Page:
While he would rather focus on more art being created in Kelowna, he does have a plan for dealing with concerns about the extra $25,000.

“One of the things is making sure we have a strong business plan and that all our business areas have a measurable outcome so we can have a strong profit-loss analysis and improve our bottom line,” Russell said.

The Rotary Centre for the Arts contains the Mary Irving Theatre, which is already heavily booked for 2019, low-rent studio space (a rarity in Kelowna), long-term rentals to organizations like Theatre Kelowna and a bistro. It also runs a number of educational programs with School District 23 to encourage young people in the arts.

Food and beverage is the second largest revenue generator at almost $263,000, followed by rentals at $218,000.

Part of Russell’s job is dealing with the complexities of all the different revenue centres and how they’re accounted for.

For example, one presentation by Theatre Kelowna was recorded as in-house while another was classed as a rental.

Donn, in his comments at the council meeting, said the centre is only producing six shows a year instead of the 15 it did in the past. But, given the complications of the accounting system, what is termed in-house and rental can be a grey area.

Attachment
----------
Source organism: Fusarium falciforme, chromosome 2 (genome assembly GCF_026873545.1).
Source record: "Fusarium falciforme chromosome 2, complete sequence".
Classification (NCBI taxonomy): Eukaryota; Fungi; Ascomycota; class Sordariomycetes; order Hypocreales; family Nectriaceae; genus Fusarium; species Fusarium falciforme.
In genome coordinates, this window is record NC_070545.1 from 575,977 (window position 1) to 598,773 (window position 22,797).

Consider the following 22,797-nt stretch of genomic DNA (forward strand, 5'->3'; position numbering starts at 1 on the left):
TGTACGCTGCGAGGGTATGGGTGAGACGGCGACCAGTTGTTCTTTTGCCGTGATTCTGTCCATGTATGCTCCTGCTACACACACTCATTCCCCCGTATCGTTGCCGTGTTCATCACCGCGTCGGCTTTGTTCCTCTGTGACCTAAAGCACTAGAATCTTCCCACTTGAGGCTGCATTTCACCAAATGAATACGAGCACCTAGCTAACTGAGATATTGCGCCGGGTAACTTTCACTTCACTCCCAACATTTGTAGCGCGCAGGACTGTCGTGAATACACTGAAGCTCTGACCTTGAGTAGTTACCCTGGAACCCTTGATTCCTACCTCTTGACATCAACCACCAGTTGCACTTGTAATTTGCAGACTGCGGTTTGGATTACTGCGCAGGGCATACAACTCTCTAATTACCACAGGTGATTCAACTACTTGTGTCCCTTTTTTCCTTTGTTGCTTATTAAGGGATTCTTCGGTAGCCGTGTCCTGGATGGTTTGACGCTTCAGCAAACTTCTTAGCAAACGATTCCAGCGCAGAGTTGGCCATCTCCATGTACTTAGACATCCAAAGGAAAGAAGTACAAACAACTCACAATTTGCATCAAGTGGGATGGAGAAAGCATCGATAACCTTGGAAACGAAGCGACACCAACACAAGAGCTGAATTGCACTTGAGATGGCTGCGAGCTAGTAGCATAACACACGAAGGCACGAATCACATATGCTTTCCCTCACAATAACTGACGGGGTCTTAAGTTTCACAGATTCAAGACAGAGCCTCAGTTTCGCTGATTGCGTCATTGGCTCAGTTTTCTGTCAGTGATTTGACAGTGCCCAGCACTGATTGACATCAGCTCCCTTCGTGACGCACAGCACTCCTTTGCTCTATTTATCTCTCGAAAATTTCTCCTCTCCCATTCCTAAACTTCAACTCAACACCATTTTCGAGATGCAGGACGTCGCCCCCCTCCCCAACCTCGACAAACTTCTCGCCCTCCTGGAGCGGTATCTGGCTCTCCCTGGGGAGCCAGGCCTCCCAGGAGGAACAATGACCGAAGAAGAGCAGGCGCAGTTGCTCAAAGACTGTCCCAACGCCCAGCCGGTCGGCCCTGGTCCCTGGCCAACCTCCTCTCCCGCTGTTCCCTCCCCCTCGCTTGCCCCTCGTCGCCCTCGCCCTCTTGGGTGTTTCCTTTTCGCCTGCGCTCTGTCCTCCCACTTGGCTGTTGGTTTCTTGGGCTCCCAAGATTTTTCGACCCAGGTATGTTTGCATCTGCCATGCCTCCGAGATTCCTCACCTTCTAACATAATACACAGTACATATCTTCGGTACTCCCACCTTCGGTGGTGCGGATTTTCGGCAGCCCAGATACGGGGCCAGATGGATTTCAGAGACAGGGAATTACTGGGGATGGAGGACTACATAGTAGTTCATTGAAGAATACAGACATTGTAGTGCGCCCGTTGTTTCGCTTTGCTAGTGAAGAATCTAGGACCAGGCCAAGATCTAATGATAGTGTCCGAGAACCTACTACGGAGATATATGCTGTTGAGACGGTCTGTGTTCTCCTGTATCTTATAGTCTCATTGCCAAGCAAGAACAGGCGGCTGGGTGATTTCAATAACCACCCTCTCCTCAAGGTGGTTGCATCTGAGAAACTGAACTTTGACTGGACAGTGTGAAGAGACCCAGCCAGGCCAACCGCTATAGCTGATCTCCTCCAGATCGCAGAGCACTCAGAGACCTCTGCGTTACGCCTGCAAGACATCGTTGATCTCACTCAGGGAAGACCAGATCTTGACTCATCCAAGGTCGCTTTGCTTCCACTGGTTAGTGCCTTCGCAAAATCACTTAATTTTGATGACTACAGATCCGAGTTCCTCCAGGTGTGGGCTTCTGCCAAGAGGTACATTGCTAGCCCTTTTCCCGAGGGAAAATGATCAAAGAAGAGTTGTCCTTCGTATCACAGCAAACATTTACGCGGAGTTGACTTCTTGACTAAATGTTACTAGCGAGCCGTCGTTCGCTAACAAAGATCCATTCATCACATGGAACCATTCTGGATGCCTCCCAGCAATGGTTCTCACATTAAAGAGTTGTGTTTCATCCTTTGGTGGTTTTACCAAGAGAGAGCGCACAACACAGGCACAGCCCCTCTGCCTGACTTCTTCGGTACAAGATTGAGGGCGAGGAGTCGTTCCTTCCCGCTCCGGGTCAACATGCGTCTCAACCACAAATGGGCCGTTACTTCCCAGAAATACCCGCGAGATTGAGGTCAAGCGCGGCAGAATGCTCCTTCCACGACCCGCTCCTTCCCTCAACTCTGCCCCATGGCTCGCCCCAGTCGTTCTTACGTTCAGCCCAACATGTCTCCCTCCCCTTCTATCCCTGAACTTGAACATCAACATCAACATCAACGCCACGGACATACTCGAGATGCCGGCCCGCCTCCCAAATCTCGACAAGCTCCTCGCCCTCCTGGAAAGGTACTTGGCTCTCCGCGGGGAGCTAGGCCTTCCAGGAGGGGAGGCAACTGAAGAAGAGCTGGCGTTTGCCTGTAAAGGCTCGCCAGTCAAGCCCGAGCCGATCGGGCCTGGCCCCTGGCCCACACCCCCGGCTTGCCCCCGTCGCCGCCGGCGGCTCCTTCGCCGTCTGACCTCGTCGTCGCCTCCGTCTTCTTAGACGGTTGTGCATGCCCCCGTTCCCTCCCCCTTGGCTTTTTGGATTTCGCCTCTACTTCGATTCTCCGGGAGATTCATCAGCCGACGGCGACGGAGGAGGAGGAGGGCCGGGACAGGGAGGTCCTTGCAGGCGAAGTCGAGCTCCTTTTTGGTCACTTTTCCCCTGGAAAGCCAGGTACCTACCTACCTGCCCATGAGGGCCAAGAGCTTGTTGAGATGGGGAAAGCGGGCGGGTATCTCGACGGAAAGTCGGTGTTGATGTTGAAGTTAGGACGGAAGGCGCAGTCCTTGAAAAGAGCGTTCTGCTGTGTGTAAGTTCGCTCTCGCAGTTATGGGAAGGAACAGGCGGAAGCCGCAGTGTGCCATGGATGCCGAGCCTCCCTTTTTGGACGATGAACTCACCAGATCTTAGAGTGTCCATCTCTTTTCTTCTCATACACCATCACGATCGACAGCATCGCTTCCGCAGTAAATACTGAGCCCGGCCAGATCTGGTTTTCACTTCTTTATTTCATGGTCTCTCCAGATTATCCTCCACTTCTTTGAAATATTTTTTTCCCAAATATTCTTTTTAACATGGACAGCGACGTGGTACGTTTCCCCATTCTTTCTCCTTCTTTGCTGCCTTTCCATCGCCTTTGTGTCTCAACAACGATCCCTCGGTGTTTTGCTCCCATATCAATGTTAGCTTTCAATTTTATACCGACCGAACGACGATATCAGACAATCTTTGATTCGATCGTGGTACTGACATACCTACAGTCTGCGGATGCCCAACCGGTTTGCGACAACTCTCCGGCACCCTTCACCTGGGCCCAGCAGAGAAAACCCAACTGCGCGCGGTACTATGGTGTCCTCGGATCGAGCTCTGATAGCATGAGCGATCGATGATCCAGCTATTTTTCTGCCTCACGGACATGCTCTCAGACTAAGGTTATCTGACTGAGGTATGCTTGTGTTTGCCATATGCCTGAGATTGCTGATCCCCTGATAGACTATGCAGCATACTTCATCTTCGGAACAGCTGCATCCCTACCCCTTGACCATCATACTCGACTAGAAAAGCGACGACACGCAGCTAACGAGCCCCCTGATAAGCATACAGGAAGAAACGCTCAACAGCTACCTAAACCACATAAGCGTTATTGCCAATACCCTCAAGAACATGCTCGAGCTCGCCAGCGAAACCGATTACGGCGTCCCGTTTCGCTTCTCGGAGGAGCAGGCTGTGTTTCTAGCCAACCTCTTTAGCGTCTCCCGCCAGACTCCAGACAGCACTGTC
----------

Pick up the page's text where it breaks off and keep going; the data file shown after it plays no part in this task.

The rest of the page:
Russell understands that getting those kinds of accounting details worked out is important, as is building a strong working relationship with the city.

He could simply jack up rental rates, for example, but that risks losing bookings and tenants so must be looked at carefully.

What he repeatedly emphasized was the need to encourage the creation and fostering of art in Kelowna, noting it has tangible and intangible economic benefits.

While economic spinoffs can be measured by the number of people who work in the arts and cultural fields, how much they earn and how much is spent, there’s also the fact that talented people may be leaving Kelowna because of its culture, or lack thereof.

“When I speak to people who say, one of the reasons I didn’t stay in Kelowna was because the cultural scene just wasn’t enough for me - so what does that mean to our economy?” Russell asked. “It’s really hard to put a value on the loss of particular human resources, people who would have stayed had that vitality been here.”

The same holds true when industry tries to recruit workers to relocate to Kelowna. For them, too, arts and culture can be deciding factors.

Despite the conflict so early in his new posting, Russell is keen on the future of the RCA and Kelowna.

“If you come out to our Arts Blast Gala on March 30, you’ll see what kids are going to be doing and how we’re coming together and creating culture together,” he said.

To contact a reporter for this story, email Rob Munro or call 250-808-0143 or email the editor. You can also submit photos, videos or news tips to the newsroom and be entered to win a monthly prize draw.